Miami Beach residents have a contentious relationship with drones. Hang out on the sand on a sunny weekend and you're bound to see at least a few buzzing over the surf, filming crowd shots of scantily clad sunbathers. In fact, there are so many that Miami Beach passed an ordinance banning the flying devices from filming through condo windows, and the state passed a law regulating how cops could use them after Miami Beach PD was among the first forces in Florida to buy their own drones.
All of which is to say, Netherlands-based artists Lonneke Gordijn and Ralph Nauta have chosen an interesting locale to stage what's being described as the largest drone-based piece of performance art.
During Art Basel Miami Beach, the two, who helm the Amsterdam-based Studio Drift, are collaborating with BMW to produce a 300-drone aerial show over the ocean just outside the Faena Hotel. The piece, called Franchise Freedom, is an "aerial sculpture" in which hundreds of brightly lit drones will imitate a flock of starlings.
"An artwork of this scope and scale has never even been tested before," Gordijn says in a release.
It's not clear exactly how the mass drone flock will abide by Miami Beach's strict code on the devices. New Times has requested the artists' permits from the city. (Update: Melissa Berthier, a city spokesperson, says that "The city follows FAA regulations and this event has been wrapped into their overall special event permit.")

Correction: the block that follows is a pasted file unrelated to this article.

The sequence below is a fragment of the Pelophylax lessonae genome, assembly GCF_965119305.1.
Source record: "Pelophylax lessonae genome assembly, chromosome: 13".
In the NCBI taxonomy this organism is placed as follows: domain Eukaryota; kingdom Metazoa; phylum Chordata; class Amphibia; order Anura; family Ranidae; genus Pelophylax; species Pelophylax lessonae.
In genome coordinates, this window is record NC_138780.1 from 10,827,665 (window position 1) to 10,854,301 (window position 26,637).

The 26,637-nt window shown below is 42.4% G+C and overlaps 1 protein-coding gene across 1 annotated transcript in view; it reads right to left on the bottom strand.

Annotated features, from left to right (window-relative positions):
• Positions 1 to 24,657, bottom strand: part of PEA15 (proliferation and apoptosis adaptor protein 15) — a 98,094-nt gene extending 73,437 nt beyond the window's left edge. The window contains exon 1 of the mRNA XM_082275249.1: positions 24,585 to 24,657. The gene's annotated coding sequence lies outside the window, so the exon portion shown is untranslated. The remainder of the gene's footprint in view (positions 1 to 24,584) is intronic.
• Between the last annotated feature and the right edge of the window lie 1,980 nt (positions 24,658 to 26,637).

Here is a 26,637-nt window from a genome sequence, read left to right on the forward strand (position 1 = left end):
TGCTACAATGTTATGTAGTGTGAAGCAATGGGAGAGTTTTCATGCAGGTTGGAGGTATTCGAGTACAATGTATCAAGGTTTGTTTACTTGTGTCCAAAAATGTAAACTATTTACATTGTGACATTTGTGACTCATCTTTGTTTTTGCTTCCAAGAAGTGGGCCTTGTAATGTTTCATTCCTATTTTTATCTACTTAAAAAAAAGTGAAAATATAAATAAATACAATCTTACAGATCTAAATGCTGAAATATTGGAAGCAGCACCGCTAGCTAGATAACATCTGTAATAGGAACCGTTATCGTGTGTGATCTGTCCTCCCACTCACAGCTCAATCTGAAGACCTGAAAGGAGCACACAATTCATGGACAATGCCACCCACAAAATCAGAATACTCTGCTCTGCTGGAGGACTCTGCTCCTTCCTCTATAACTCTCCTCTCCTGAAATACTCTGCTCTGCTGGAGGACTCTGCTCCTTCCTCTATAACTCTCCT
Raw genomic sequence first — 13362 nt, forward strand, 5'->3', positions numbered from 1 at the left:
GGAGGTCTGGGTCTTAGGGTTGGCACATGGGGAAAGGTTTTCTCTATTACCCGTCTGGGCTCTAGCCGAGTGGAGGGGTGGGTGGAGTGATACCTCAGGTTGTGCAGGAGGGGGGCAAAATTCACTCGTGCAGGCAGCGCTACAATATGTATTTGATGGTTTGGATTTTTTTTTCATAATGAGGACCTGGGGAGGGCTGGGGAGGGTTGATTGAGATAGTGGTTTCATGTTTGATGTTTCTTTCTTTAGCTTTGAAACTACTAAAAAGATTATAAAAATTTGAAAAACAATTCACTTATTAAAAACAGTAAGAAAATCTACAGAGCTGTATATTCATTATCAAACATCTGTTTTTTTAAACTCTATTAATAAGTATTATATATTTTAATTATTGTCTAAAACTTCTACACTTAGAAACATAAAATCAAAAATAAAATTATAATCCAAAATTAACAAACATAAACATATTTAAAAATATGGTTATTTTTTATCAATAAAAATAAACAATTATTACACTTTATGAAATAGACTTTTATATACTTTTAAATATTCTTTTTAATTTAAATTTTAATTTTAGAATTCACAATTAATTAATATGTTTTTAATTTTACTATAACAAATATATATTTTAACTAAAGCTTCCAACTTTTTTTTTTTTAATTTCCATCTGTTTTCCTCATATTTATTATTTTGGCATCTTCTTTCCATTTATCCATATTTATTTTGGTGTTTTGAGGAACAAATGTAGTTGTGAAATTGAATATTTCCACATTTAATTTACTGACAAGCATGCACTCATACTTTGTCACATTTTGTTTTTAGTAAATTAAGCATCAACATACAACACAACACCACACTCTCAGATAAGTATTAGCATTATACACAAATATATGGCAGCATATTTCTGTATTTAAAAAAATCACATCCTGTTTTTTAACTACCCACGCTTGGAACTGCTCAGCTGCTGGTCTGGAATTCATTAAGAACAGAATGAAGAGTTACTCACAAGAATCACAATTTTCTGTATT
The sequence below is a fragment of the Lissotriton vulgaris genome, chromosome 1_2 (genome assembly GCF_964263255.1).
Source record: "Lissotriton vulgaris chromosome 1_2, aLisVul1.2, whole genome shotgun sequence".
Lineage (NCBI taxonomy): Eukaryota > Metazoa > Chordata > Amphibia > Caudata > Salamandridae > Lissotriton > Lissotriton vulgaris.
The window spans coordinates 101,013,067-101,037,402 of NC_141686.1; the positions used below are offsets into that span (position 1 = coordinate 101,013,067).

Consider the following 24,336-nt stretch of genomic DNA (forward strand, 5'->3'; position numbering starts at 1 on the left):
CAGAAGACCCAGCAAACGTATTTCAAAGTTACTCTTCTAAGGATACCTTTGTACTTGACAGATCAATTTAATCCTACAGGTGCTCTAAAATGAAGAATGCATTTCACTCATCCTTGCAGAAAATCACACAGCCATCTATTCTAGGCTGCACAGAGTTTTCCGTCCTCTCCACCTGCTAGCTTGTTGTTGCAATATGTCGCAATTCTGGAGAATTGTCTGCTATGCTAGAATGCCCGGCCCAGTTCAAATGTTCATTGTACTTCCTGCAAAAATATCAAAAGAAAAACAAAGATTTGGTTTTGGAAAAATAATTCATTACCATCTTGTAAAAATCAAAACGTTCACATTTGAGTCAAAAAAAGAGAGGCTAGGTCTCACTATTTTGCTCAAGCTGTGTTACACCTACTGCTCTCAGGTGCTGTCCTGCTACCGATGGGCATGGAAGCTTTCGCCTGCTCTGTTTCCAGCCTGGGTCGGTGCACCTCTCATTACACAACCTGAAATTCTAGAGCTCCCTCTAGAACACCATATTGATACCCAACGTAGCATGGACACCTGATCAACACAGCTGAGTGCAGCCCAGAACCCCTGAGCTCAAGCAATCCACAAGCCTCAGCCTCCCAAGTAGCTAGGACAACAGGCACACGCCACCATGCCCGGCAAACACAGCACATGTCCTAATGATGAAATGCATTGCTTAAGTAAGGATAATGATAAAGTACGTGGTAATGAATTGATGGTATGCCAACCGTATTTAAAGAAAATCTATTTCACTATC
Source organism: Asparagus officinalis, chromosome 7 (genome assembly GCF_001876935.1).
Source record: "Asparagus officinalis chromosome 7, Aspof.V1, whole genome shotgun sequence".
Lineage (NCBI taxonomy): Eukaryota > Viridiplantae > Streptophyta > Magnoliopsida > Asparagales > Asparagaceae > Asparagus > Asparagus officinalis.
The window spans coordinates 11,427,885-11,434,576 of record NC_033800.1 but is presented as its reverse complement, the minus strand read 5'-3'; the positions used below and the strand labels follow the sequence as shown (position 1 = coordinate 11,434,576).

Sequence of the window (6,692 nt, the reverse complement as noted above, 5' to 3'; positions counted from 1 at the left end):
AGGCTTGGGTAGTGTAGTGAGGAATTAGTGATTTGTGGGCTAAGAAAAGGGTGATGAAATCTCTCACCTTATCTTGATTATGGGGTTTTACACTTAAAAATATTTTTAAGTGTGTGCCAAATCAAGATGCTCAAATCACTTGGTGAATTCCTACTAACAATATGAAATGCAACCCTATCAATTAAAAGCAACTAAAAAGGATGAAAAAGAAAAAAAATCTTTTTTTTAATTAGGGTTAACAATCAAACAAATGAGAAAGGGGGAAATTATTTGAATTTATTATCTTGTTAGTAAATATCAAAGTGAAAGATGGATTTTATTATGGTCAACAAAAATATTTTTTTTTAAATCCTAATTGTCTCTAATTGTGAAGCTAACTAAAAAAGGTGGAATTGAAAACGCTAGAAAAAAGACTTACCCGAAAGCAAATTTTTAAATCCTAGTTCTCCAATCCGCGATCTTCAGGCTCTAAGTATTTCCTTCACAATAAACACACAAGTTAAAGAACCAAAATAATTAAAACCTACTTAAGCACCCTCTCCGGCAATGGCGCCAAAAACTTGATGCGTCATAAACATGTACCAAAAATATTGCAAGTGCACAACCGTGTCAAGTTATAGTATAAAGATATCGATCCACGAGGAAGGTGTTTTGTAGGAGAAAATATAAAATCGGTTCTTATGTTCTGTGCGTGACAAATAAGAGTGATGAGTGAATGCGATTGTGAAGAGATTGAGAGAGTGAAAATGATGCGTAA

Studio Drift says it has spent nearly a decade working on the technology that will power the project, which will be performed at 9 p.m. December 6 over the ocean just off Collins Avenue between 32nd and 33rd Streets.
If you like this story, consider signing up for our email newsletters.
SHOW ME HOW
You have successfully signed up for your selected newsletter(s) - please keep an eye on your mailbox, we're movin' in!
"Studio Drift’s first research on this project dates back to 2007," the artists say. "To create Franchise Freedom, Studio Drift studied the natural flight patterns of starlings and translated them into software that were specially developed and embedded in the drones."
The artist collective has made a global name through its intricately mechanical displays, such as this stunner at the 2015 Venice Biennale:
The performance will also be free to view — a major selling point during the champagne-soaked, velvet-rope season on the Beach. Let's all welcome our new drone overlords in style.